Using new (and old) technologies

This is one of a series of research projects in which colleagues and I have experimented with ways of engaging the community in building shared knowledge/understandings. We have had varying levels of success, and we have tried to work out what works well.

For example, in 2011 I published this paper, in which two initiatives were compared, together with my colleague, Jocelyn Wishart. In the abstract we say that:  … in both, there were fewer contributions than anticipated and the quality of a large proportion of the contributions was disappointing. 

In a similar paper, published here, I also looked at an initiative that involved a research community. Once again, the paper concludes that ‘…the pattern of contributions can be described as ‘scattergun’ and although there were some exceptions, generally discussion not sustained and contributions were not very substantive’ (p 433)

In this project, I am attempting to build on some of the lessons learnt both within my own research and from the literature.  One of my key challenges is to get people to contribute to the discussion, and this is much more difficult than one might think. One thing I am trying is to keep the entry-threshold relatively low (i.e. I am not asking people to read too much before they can engage). The risk of this strategy, however, is over-simplification of complex and difficult ideas.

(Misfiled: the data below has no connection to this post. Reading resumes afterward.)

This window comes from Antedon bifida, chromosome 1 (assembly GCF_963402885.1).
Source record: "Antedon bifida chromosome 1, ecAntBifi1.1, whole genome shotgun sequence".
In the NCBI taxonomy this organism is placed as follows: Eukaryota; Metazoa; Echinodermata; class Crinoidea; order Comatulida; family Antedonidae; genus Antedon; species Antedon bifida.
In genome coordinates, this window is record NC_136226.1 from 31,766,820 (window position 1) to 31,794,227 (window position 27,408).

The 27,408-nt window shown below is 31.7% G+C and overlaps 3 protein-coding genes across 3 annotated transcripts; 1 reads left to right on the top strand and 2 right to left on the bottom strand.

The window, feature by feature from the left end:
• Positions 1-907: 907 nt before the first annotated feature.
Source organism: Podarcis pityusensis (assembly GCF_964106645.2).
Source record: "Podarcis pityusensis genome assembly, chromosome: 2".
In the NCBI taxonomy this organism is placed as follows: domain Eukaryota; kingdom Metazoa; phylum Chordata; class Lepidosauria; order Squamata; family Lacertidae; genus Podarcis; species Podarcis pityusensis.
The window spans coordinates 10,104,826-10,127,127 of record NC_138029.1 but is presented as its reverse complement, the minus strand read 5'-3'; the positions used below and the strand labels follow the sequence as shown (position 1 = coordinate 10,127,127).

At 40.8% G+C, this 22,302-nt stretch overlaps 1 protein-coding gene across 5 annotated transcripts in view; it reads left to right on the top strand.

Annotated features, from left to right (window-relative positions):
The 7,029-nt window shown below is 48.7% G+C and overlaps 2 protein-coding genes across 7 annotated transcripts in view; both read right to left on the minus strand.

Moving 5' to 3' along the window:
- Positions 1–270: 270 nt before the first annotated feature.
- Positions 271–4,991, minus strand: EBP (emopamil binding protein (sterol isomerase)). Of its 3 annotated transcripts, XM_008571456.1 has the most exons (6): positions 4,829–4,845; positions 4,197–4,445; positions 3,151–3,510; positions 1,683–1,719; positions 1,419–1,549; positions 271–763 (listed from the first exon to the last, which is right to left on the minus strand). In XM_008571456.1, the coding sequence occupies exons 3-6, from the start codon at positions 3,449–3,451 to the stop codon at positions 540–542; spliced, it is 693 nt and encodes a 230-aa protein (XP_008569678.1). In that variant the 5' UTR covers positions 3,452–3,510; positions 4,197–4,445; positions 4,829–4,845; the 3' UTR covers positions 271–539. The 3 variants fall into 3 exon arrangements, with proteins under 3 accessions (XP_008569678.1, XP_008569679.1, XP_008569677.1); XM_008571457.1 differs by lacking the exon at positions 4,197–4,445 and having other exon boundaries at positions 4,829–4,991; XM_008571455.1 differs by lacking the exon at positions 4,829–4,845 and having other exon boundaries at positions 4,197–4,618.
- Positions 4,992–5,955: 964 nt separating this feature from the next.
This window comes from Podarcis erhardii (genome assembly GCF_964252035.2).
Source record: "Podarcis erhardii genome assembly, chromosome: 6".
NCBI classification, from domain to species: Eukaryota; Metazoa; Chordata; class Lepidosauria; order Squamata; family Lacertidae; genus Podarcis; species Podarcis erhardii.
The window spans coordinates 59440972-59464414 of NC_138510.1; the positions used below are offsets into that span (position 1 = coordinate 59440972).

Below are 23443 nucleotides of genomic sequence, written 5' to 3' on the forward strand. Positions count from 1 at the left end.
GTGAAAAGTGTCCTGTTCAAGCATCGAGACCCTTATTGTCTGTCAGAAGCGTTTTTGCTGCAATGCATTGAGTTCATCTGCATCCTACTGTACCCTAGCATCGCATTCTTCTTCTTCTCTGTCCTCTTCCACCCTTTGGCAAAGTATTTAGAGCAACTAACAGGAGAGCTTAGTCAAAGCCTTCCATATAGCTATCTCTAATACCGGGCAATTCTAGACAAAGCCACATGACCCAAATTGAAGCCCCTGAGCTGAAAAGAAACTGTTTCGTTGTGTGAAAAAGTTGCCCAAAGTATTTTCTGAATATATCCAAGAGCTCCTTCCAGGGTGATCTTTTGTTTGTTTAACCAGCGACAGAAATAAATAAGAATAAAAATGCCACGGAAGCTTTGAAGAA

2 Responses to Using new (and old) technologies

  1. The question of old and new technology also pops up in a different context, vocational education,. See for example the question how students should learn to measure as part of future occupations: Bakker, A., Wijers, M., Jonker, V., & Akkerman, S. F. (2011). The use, nature and purposes of measurement in intermediate-level occupations. ZDM The International Journal on Mathematics Education, 43(5), 737-746. DOI 10.1007/s11858-011-0328-3 Open access.
    Teachers often use old technology first so that students come to understand what new technology is doing for them.

  2. Marie says:

    Thanks, Arthur.
    The paper Arthur refers to can be found here:

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